Uphill: January 6 Investigations Stall

Plus: The debate over the filibuster ramps up.

Good morning. The House and Senate are both officially out for two weeks of recess. Members will return in mid-April. (I hope Uphill readers are also planning to take some time off in the coming days. We all need it.)

Partisan Squabbles and Lack of Momentum Hinder January 6 Probes

When Senate Democrats decided not to seek witness testimony during former President Donald Trump’s second impeachment trial, they said important unanswered questions surrounding the Capitol attack could be investigated later by congressional committees or an independent commission. 

Nearly three months after the January 6 mobbing of the building, and a month after the Senate voted to acquit Trump of inciting insurrection, the congressional effort to learn more about the circumstances leading up to and during that day has been lackluster at best. Senate committees have held a couple of hearings, but with mixed success. And in the House, negotiations for a bipartisan commission have come to a standstill.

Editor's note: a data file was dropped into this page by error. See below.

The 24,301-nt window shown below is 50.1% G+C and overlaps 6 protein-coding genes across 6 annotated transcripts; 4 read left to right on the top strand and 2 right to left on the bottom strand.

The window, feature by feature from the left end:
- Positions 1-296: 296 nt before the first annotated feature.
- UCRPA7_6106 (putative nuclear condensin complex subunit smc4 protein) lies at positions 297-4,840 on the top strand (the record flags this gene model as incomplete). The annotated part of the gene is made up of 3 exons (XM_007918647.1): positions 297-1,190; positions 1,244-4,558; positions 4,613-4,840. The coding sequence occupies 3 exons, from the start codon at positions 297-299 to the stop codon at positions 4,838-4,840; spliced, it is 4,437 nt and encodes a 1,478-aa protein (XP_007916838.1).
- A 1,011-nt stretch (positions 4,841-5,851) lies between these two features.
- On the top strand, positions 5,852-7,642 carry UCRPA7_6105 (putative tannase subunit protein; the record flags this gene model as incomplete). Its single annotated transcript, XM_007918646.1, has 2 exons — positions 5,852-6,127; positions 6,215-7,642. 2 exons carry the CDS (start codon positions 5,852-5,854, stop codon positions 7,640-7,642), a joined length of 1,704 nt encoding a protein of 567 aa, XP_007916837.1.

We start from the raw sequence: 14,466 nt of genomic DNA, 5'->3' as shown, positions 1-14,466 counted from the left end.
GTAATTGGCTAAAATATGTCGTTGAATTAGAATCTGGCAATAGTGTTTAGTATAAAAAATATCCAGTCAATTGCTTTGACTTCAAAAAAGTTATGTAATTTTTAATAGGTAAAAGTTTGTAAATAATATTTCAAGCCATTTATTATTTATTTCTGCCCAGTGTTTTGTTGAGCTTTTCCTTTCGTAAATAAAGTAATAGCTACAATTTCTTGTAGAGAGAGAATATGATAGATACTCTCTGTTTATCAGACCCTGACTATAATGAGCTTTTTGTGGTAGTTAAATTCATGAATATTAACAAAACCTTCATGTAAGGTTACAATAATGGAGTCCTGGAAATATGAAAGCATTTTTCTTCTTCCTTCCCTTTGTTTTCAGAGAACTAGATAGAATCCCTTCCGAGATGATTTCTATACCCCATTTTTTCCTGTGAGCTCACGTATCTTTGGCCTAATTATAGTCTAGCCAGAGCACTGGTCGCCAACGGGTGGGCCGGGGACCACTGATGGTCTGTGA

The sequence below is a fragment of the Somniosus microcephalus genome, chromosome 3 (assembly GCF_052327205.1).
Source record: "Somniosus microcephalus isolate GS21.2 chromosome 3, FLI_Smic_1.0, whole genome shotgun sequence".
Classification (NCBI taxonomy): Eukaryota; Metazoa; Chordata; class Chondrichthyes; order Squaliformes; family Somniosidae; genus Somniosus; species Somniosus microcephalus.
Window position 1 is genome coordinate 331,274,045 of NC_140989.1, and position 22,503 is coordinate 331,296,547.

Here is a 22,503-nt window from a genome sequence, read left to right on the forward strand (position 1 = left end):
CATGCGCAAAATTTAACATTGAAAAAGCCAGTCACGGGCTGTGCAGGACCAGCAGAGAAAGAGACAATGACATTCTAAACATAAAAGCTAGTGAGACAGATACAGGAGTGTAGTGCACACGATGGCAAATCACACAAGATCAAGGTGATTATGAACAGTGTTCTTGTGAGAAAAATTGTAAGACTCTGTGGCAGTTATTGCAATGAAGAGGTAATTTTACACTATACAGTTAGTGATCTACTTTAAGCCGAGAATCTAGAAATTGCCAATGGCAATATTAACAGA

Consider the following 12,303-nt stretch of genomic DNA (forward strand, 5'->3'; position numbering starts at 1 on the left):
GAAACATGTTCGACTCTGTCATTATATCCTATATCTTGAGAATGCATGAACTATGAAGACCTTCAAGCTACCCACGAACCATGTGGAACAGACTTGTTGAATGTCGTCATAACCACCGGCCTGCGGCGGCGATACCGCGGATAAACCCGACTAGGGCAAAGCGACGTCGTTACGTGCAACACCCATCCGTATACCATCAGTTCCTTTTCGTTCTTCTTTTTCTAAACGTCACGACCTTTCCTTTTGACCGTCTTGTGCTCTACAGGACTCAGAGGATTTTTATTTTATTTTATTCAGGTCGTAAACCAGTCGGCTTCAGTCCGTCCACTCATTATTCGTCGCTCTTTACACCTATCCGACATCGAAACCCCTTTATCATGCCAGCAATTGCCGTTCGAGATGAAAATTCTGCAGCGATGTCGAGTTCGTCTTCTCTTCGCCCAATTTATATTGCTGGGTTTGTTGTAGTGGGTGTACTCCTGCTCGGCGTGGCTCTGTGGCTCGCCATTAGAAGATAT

In the first high-profile hearing last month, senators largely fell short of holding three former Capitol security officials accountable for their failure to protect the complex. Senators also didn’t fully drill down on discrepancies between their testimonies, and most members of the panel were too ready to accept the witnesses’ attempts to deflect blame onto the intelligence community.